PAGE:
When walking into a bakery to order a cake, you will expect the owner or an employee to inform you on everything the bakery has to offer.FULL STORY
Build Your Business: Management
How to Increase Staff Motivation
Sometimes it takes more than a paycheck to encourage employees to come to work. Finding out what motivates workers can not only make them happy, but it also can increase your business’ profits.
Your company’s size will make a difference in the steps you take to add incentive programs. Daytime sporting events or month-long contests are options. But before you try anything, get to know your employees.
I once did consulting work for a company based in Macon, Ga., that had employees working three shifts. I decided to be present at some point for each shift. During one of the shifts, at 3 a.m., I heard the general manager talking to someone. I was told that he came in two to three times a week during this shift to check on things. I heard him ask one employee how his daughter was doing after her surgery, and he talked to another about his mother passing away.
Before he left, we went to his office and talked. When I asked him about his approach, he said, “How can I run this company if I don’t know the needs of the workers? They won’t tell you things unless they trust you.” He sat there for an hour telling me stories of workers that had cancer, two people had recently been involved in car accidents, and five had birthdays that week. He knew the names of their kids, wives and husbands, and he shook each person’s hand while asking if they needed anything. This may not seem realistic to some, but just think about what you could learn not only about your employees, but also your company, if you took the same approach.
There are a lot of things you can do that don’t cost money. Some examples include:
1. Participate in dress-up day. These themed days can apply to many different occasions. Sports days are a big hit with both men and women. Have employees wear their favorite teams’ jerseys and ask everyone to participate in a tailgating carry-in lunch. For NASCAR fans, it can be their favorite driver’s T-shirt and they can decorate their work spaces. For Halloween, you can take pictures of employees in their costumes and display them later so everyone can see them. I once worked at a company that had all 65 of its employees dress up like one of their grandparents. I’ve never laughed so hard.
2. Have your company join an organization. Relay for Life, Habitat for Humanity and your local humane society are great places to start. It helps your community and can make your employees feel good while helping others. You also can make this a “photo op” with the local newspaper to show what your business is doing to help the community.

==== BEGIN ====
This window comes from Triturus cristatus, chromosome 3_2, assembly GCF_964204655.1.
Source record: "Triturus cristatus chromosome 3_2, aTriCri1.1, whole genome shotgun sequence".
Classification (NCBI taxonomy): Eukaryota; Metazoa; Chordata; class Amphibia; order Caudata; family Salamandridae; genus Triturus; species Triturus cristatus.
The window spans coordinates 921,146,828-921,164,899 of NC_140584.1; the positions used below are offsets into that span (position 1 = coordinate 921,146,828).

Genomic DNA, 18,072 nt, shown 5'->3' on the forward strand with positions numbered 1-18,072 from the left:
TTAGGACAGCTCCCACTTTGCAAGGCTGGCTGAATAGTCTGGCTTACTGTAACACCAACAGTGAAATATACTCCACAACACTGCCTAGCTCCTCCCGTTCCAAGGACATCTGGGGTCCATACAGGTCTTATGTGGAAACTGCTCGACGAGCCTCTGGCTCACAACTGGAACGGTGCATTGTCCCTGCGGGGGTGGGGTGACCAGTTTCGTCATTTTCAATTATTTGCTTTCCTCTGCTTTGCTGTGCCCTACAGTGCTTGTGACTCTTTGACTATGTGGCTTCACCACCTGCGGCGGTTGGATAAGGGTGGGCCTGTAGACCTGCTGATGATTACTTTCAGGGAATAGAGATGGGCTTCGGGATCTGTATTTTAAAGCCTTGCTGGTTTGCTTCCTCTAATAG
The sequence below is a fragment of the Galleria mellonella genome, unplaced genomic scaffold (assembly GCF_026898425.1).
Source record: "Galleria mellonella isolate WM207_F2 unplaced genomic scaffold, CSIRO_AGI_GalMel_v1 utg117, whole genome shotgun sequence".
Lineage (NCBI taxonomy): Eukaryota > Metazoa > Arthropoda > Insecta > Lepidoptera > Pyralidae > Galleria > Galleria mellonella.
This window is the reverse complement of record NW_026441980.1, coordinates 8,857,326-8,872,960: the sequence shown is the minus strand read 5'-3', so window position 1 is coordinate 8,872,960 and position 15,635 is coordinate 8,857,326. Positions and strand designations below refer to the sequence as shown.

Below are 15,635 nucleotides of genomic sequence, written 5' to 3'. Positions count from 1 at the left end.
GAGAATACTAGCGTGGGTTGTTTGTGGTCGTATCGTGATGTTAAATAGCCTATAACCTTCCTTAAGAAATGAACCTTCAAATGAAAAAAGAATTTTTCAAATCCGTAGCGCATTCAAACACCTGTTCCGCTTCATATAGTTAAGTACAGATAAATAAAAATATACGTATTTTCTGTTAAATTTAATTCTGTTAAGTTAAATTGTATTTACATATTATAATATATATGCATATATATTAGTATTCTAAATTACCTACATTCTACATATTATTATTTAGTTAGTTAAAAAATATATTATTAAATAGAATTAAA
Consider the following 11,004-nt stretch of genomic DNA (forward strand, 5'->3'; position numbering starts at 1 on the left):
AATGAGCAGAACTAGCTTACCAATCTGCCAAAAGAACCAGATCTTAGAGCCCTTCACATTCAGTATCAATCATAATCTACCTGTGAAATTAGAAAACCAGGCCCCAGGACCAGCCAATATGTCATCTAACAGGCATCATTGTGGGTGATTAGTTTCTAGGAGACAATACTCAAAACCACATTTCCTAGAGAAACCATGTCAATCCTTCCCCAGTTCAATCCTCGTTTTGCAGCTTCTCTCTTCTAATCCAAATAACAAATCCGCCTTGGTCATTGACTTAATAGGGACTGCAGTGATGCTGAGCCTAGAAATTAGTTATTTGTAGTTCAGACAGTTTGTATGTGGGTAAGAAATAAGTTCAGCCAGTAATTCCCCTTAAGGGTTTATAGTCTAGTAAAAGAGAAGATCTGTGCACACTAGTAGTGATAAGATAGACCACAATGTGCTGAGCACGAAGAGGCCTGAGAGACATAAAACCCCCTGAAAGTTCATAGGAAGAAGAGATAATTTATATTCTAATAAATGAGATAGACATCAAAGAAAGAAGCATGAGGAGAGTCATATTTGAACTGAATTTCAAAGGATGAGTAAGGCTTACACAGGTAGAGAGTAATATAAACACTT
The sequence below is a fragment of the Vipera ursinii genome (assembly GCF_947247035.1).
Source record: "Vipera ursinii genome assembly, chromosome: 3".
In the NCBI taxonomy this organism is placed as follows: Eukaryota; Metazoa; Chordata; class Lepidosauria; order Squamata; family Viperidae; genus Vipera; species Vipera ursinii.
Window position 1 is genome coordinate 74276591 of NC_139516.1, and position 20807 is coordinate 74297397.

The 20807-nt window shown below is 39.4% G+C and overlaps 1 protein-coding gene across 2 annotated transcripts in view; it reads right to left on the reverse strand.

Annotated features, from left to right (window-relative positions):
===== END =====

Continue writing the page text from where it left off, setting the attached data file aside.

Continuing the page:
3. The company’s different departments can stage a logo /slogan contest. Everyone can create a logo design with a saying or motto for their department. Someone from outside the company can judge. For example, your embroidery department can come up with a cone of thread with a mean face, and the tagline: “Embroidery with an Attitude.” This can be expanded to be a contest for the business’ slogan, which can then be added to signage and business cards.
4. Encourage employees to offer ways to improve production or layout. Maybe the shipping and receiving area needs an overhaul, or the warehouse could use some rearranging to make access to items easier.
5. Safety is always an area that could use an update. Ask some employees to form a safety committee, which could find local experts to visit for CPR, fire or weather emergency training. Some one-day classes can even give certifications. And a first-aid class can not only help your employees, but it also brings them together to learn and socialize.
6. Write a detaild cost-information sheet of several items your shop produces. Most workers don’t know the costs of running a business and what it costs to throw away just one sweat shirt. Your cost-information sheet should list the cost of several items, from the time they come in the door to the time they are shipped out. This also should include the average time it take workers in the receiving department to open an item, stock it or direct it to another department; the labor in the decoration area; someone cleaning and packing; the cost of shipping — and even the time it takes to write the order.
To add fun, stage a game of The Price is Right. Comprise a meeting of workers from all departments and have them guess what the total price of an item is when all these aspects are added. Prizes can be awarded to the person with the closest guess. This not only makes employees aware of material costs, but it also makes them excited to win something. You can take it a step further and figure everything by the month and year. For example, the loss of 8 sweat shirts a month costs $120, or a total of $1,440 for the year. That is only one item in one area, but it can cost thousands of dollars across the entire company.
7. Listen to your employees. Don’t dismiss complaints as overreactions. If an employee comes to you, it’s for a reason. Look into the complaint and see if it warrants action. I think most people leave jobs because they think no one will listen to them. It doesn’t cost anything to hear an employee out if he takes the tine and courage to speak up.
Your workers are there to make you money, but it won’t happen if they are not happy. Establish a connection with employees. Don’t end up with a sub-standard company because your employees don’t think they can talk to you or, worse, you won’t listen to them.
Connie R. Smith has been in the embroidery industry for more than 30 years and has been an industry speaker and consultant. She also is an award-winning digitizer. For more information or to comment on this article, email Connie at firstname.lastname@example.org.
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